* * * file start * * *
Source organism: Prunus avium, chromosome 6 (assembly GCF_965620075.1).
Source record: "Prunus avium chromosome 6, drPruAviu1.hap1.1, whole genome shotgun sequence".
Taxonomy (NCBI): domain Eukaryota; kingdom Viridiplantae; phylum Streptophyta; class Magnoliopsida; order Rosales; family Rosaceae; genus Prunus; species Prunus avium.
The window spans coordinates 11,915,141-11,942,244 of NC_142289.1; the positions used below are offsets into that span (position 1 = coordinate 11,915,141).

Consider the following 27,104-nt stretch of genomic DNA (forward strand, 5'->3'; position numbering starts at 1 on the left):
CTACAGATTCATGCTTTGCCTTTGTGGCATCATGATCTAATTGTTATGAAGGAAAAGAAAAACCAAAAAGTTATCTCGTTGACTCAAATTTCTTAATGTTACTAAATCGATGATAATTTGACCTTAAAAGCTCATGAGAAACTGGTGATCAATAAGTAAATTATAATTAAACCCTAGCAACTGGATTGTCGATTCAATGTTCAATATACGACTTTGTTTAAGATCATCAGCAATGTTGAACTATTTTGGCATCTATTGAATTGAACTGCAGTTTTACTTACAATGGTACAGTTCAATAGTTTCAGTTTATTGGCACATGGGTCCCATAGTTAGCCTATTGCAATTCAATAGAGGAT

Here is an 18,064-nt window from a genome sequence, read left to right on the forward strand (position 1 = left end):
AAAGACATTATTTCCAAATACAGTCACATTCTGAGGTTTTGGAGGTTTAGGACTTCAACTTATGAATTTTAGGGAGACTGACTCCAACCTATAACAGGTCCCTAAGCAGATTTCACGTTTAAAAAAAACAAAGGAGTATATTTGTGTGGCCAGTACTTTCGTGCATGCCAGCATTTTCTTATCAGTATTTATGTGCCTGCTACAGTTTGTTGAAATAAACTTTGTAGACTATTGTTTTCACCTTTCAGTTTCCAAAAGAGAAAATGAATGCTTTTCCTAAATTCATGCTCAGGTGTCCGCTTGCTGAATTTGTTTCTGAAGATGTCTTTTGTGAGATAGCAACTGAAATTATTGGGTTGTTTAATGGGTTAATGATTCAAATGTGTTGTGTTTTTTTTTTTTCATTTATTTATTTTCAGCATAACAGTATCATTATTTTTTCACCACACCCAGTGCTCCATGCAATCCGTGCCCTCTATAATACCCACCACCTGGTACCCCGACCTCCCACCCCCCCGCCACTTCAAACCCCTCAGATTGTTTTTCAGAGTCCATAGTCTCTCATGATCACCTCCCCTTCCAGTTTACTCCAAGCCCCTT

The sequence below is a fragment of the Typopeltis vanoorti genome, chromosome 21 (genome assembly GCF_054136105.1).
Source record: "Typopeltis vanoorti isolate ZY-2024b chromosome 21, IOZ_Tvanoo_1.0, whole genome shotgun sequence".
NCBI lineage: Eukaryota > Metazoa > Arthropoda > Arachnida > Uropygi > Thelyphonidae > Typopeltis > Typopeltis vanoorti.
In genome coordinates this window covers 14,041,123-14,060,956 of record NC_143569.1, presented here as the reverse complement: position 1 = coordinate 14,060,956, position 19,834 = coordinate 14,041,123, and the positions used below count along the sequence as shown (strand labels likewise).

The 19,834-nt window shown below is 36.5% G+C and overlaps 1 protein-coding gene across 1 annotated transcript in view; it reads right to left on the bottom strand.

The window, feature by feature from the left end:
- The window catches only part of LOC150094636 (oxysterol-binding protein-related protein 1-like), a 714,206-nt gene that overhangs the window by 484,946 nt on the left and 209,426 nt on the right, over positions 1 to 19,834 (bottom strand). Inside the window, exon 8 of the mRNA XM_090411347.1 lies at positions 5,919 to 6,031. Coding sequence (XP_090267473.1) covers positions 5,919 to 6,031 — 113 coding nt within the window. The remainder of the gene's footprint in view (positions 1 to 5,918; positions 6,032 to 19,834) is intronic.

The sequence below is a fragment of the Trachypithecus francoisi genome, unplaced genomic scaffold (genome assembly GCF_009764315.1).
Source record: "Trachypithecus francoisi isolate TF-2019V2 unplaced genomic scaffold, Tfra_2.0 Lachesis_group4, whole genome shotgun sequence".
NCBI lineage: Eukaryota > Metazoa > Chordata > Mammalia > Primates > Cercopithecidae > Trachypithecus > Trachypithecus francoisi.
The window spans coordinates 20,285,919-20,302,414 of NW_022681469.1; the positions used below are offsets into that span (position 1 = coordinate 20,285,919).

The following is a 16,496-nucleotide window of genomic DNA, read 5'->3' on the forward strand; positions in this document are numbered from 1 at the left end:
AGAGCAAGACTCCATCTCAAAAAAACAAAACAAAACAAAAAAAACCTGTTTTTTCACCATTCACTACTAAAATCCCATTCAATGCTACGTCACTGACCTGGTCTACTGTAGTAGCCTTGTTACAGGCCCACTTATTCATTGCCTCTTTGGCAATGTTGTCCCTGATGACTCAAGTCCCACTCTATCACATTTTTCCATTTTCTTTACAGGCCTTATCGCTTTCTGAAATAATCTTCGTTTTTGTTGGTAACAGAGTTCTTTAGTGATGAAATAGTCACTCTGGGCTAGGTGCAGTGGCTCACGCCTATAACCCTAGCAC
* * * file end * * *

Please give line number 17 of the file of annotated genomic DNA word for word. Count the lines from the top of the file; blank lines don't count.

Source record: "Trachypithecus francoisi isolate TF-2019V2 unplaced genomic scaffold, Tfra_2.0 Lachesis_group4, whole genome shotgun sequence".